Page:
So, on this Sunday morning, it didn’t seem odd when Dad said, “Lets go to mass.” It seemed like a good idea. That’s what we always did, so that’s what we will do. In casual conversations with therapists I’ve known over the years, some paid, some just friends weighing in, I’ve heard the going to mass moment as “Insane” while another one declared it “Completely understandable.” Looking back, it was a family whose world was suddenly ripped apart and we were grasping for any life raft in the sea of grief we were thrown into the center of.

I got in the car. No doily. I had changed out of my pajamas and put on pants and a t shirt. That was enough on this chilly morning. Florida doesn’t get cold in a way that really defines cold. I still had not cried. I felt like an observer. The car took it’s familiar path to the church. Me, mom, dad and Tom. It was quiet except for my mom and dad weeping. Silent tears fell down Tom’s face. To this day, Tom’s tears are silent. When I look at him now, his deep emotions are there but at a place he keeps to himself.

As we passed the familiar open field where there was a frontage trail that I had logged hundreds, perhaps, thousands of miles on my bike. On the right side of the street there was a church that was not Catholic. It was oddly shaped, in an off center angular, too modern way. I don’t remember the denomination. If it’s not Catholic, it doesn’t matter. Or so we were taught. I asked Sister Bernadette, my second grade teacher, “What happens to the other people at that church when they die?” She replied, from under her big black and white habit, rosary beads swinging from around her hip, in a very matter of fact way, “They go to hell.” I remember being so happy that I was in a church that was going to heaven. When I saw those “other people” going into those “other churches” I felt sorry for them. They seemed oblivious to their fate. Their future was hell for sure. And they didn’t know it. “Phew” I would think as I wiped the back of my hand on my forehead, “That was a close one. Being born Catholic and all.”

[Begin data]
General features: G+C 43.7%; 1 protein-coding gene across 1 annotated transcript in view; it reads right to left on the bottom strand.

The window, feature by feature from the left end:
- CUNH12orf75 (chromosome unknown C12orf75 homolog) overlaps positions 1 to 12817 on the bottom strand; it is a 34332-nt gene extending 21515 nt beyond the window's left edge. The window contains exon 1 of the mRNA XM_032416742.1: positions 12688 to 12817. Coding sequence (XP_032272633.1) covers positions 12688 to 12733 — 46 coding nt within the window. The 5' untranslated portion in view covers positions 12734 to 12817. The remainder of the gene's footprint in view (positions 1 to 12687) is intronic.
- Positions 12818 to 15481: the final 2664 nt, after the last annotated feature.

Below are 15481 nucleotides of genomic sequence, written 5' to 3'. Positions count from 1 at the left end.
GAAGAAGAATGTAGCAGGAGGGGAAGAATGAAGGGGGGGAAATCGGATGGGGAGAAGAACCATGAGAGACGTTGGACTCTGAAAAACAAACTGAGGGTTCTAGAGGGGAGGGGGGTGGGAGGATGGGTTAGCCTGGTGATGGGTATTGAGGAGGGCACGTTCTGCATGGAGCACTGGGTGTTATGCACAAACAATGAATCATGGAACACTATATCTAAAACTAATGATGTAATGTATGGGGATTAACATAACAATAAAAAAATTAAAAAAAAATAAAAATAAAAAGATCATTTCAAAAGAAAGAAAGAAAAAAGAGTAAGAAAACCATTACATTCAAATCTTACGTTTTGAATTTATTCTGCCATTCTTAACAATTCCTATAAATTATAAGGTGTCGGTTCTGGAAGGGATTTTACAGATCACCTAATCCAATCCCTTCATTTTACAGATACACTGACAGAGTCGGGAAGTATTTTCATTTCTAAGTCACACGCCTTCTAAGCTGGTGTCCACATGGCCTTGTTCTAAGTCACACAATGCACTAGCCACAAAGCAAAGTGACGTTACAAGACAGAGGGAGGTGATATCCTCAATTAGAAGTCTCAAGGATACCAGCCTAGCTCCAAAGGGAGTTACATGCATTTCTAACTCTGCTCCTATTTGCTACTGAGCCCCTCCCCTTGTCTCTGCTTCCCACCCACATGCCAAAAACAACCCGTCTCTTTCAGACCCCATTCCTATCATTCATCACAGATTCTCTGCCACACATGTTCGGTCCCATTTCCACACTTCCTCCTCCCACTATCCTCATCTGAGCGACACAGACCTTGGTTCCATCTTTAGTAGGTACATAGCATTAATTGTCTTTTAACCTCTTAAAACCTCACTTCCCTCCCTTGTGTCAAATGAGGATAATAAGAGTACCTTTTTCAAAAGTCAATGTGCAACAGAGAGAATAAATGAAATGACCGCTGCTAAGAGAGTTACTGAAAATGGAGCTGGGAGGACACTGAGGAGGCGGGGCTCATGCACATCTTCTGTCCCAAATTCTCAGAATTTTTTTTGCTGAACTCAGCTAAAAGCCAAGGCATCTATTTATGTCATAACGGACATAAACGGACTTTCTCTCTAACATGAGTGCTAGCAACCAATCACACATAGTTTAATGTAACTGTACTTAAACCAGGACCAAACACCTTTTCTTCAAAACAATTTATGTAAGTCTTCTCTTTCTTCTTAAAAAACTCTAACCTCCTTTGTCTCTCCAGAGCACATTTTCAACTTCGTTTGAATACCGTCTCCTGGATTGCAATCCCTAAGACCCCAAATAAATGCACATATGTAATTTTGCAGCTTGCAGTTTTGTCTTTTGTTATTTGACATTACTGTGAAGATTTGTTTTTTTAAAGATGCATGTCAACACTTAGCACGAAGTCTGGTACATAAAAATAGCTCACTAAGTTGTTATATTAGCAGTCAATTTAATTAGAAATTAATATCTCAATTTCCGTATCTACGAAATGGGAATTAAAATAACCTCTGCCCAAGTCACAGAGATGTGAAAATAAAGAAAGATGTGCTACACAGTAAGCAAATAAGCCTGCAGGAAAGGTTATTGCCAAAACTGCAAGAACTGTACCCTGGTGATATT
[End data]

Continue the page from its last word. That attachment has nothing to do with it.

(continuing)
It was at that moment in the car, I thought about my brother Mike not coming home ever again. It was that moment, in the semi silent car, driving by the bad church, on our way to the one and only church that God invented, that it began to materialize for me. Mike was not going to ever annoy, towel flick, whack me upside the head, tease me, or help me ever again. I realized I would never hear Mike laugh again. Not ever. It was over. He was not coming back. As we rounded the corner to the familiar church driveway, I began to cry.

That was 50 years ago. I was up this morning, having a cup of tea, thinking about that morning. I was remembering a sweet young boy who was on the cusp of becoming a man when he left us. I wonder about him and I struggle to remember moments that I can hang onto. My siblings were older and I think their memories are more intact. But I wonder what our lives would have been like if Mike hadn’t died? Who would he be today? Who would I be today? We would be different. I would be different. Maybe it made me more insightful, more compassionate. I hope so. I know it created a fear that still exists. At age ten, when your world is suddenly ripped from one end to the other and the loneliness sets in without ceasing, it’s a rough card life has dealt. I hope, and my prayer is, that I can be there for other children that have experienced a death in childhood.

Some sense must come from this. Some good can emerge. Love prevails. Forgiveness creates opportunities for compassion and it is possible to praise and love, no matter what. Life is a gift. Every day is a miracle to be savored. I will remember that, especially today as I drink my tea and pray.

If you think of it, say a prayer today for families that are going through what we went through.